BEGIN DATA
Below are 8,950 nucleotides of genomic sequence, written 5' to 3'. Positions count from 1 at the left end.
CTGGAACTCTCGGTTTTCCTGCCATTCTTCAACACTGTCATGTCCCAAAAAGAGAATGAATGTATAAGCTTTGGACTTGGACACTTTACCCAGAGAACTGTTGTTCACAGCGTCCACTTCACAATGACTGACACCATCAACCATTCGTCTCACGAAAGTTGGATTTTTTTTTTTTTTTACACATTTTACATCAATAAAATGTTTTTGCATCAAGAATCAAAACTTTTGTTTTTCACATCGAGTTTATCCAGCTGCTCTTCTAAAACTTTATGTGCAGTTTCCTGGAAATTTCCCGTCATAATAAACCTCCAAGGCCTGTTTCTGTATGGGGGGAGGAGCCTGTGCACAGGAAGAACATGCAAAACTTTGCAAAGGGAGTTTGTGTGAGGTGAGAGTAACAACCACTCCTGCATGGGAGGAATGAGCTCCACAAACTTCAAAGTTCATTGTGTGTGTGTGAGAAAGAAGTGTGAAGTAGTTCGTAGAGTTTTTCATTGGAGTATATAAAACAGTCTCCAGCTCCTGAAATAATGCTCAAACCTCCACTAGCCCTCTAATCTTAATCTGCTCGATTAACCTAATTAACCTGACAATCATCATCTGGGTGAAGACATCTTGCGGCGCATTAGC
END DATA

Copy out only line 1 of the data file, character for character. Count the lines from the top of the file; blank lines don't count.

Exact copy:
Below are 8,950 nucleotides of genomic sequence, written 5' to 3'. Positions count from 1 at the left end.